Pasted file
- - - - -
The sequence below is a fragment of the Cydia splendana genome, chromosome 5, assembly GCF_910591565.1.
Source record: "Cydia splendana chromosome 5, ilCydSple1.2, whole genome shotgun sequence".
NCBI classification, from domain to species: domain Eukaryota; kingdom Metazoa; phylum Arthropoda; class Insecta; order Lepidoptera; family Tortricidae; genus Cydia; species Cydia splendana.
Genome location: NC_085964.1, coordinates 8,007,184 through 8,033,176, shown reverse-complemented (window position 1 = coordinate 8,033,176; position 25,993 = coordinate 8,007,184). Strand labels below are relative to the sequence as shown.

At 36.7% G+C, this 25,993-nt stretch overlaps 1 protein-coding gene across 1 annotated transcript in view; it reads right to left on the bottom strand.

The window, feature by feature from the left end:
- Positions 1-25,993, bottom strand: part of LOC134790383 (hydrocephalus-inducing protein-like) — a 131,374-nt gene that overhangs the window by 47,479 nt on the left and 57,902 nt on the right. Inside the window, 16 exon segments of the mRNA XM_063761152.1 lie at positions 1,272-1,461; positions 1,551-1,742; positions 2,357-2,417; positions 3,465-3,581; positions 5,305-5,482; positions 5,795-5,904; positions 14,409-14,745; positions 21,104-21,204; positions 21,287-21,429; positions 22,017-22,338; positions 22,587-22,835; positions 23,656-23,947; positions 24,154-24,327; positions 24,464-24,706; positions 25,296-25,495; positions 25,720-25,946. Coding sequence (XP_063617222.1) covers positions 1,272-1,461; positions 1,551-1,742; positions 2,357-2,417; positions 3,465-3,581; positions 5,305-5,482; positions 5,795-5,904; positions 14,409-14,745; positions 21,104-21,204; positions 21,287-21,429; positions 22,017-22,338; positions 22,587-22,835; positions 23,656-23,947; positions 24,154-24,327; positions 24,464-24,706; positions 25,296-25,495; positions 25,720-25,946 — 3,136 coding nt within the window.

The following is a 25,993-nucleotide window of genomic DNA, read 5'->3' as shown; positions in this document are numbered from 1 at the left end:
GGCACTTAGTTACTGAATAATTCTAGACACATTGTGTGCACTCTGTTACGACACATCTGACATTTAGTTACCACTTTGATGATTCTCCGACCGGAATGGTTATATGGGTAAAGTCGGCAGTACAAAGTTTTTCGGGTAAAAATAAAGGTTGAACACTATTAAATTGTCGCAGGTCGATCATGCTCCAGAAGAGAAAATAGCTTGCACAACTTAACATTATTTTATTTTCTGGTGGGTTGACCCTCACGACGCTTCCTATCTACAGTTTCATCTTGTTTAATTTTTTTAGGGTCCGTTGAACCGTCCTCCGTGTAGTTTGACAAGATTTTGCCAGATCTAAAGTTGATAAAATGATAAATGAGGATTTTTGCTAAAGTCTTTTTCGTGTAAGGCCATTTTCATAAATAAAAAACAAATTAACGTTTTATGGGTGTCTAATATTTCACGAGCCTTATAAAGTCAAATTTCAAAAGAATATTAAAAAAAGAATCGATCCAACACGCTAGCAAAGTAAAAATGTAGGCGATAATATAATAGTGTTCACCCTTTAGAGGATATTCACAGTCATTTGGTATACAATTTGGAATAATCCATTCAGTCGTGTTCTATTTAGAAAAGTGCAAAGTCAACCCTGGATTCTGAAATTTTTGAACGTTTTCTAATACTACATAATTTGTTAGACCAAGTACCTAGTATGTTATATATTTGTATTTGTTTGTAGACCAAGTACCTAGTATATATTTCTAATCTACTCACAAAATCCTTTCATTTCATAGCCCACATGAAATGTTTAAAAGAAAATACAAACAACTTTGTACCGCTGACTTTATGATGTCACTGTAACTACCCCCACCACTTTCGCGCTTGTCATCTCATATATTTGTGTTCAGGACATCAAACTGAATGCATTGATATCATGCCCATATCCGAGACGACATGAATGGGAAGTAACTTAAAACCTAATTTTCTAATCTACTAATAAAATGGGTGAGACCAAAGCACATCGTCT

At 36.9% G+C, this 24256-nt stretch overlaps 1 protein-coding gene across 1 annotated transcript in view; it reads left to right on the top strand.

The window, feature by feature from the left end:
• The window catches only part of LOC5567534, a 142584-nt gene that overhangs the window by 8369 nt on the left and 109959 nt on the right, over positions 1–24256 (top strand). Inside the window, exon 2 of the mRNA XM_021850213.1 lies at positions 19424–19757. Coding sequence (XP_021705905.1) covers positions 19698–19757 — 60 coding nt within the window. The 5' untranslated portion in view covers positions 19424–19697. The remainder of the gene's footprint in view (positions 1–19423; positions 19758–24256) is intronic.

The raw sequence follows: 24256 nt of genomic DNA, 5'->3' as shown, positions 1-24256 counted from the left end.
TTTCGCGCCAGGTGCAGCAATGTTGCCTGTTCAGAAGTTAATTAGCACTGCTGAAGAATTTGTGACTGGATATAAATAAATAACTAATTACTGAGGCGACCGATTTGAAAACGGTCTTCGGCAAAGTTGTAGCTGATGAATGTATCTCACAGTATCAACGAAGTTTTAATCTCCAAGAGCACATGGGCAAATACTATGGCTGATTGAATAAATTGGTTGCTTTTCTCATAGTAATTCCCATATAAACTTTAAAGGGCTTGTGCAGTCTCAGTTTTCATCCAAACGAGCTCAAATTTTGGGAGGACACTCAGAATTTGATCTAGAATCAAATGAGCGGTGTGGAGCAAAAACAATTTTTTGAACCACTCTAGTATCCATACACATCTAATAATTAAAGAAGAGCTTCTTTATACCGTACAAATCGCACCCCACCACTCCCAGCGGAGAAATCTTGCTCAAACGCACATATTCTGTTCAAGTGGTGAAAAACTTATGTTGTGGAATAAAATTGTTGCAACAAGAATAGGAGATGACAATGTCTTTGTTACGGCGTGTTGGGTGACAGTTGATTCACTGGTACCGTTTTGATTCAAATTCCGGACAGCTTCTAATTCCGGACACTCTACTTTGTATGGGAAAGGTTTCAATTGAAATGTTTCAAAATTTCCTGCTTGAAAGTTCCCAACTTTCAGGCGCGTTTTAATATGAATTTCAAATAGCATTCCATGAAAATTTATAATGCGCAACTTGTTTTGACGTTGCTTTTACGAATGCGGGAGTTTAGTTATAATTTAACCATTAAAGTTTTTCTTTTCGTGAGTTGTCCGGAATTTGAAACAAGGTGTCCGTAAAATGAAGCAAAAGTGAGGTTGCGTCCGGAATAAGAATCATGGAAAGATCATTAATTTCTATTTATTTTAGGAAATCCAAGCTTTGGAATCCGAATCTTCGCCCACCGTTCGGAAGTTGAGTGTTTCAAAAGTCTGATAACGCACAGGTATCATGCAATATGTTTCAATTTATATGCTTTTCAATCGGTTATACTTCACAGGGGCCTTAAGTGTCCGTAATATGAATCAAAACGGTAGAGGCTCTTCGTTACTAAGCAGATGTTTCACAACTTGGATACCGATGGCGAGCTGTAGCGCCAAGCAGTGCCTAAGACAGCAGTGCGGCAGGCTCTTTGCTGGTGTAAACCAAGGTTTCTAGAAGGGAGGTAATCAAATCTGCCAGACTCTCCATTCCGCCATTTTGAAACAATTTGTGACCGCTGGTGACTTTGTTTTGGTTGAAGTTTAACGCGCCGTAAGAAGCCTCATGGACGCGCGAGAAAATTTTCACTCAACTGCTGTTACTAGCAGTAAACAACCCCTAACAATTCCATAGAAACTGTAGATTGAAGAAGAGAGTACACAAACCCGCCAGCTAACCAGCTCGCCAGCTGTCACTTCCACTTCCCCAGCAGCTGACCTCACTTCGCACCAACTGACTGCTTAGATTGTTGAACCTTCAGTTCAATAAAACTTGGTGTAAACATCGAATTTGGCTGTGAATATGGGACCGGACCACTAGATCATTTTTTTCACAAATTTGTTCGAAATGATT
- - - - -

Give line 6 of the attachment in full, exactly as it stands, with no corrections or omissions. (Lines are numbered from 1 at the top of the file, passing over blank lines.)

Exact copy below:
The window, feature by feature from the left end: